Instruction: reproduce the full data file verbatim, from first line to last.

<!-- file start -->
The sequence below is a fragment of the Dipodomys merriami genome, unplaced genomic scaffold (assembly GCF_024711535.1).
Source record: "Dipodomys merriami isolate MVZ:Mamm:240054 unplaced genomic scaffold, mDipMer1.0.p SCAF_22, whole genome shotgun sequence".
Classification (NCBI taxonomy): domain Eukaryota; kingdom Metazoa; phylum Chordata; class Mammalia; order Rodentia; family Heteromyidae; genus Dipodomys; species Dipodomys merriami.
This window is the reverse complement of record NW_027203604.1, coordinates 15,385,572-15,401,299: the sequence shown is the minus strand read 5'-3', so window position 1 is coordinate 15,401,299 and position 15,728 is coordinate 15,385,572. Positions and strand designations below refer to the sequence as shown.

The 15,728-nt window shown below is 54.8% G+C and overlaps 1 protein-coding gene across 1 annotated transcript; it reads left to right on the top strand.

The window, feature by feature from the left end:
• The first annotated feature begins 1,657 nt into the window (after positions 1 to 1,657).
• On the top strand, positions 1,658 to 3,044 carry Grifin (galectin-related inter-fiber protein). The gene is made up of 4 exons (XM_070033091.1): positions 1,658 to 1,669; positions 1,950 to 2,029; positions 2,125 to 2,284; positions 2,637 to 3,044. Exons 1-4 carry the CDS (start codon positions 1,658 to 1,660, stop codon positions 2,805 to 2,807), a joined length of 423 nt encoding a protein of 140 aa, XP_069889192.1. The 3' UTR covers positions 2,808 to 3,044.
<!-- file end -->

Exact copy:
The sequence below is a fragment of the Dipodomys merriami genome, unplaced genomic scaffold (assembly GCF_024711535.1).
Source record: "Dipodomys merriami isolate MVZ:Mamm:240054 unplaced genomic scaffold, mDipMer1.0.p SCAF_22, whole genome shotgun sequence".
Classification (NCBI taxonomy): domain Eukaryota; kingdom Metazoa; phylum Chordata; class Mammalia; order Rodentia; family Heteromyidae; genus Dipodomys; species Dipodomys merriami.
This window is the reverse complement of record NW_027203604.1, coordinates 15,385,572-15,401,299: the sequence shown is the minus strand read 5'-3', so window position 1 is coordinate 15,401,299 and position 15,728 is coordinate 15,385,572. Positions and strand designations below refer to the sequence as shown.

The 15,728-nt window shown below is 54.8% G+C and overlaps 1 protein-coding gene across 1 annotated transcript; it reads left to right on the top strand.

The window, feature by feature from the left end:
• The first annotated feature begins 1,657 nt into the window (after positions 1 to 1,657).
• On the top strand, positions 1,658 to 3,044 carry Grifin (galectin-related inter-fiber protein). The gene is made up of 4 exons (XM_070033091.1): positions 1,658 to 1,669; positions 1,950 to 2,029; positions 2,125 to 2,284; positions 2,637 to 3,044. Exons 1-4 carry the CDS (start codon positions 1,658 to 1,660, stop codon positions 2,805 to 2,807), a joined length of 423 nt encoding a protein of 140 aa, XP_069889192.1. The 3' UTR covers positions 2,808 to 3,044.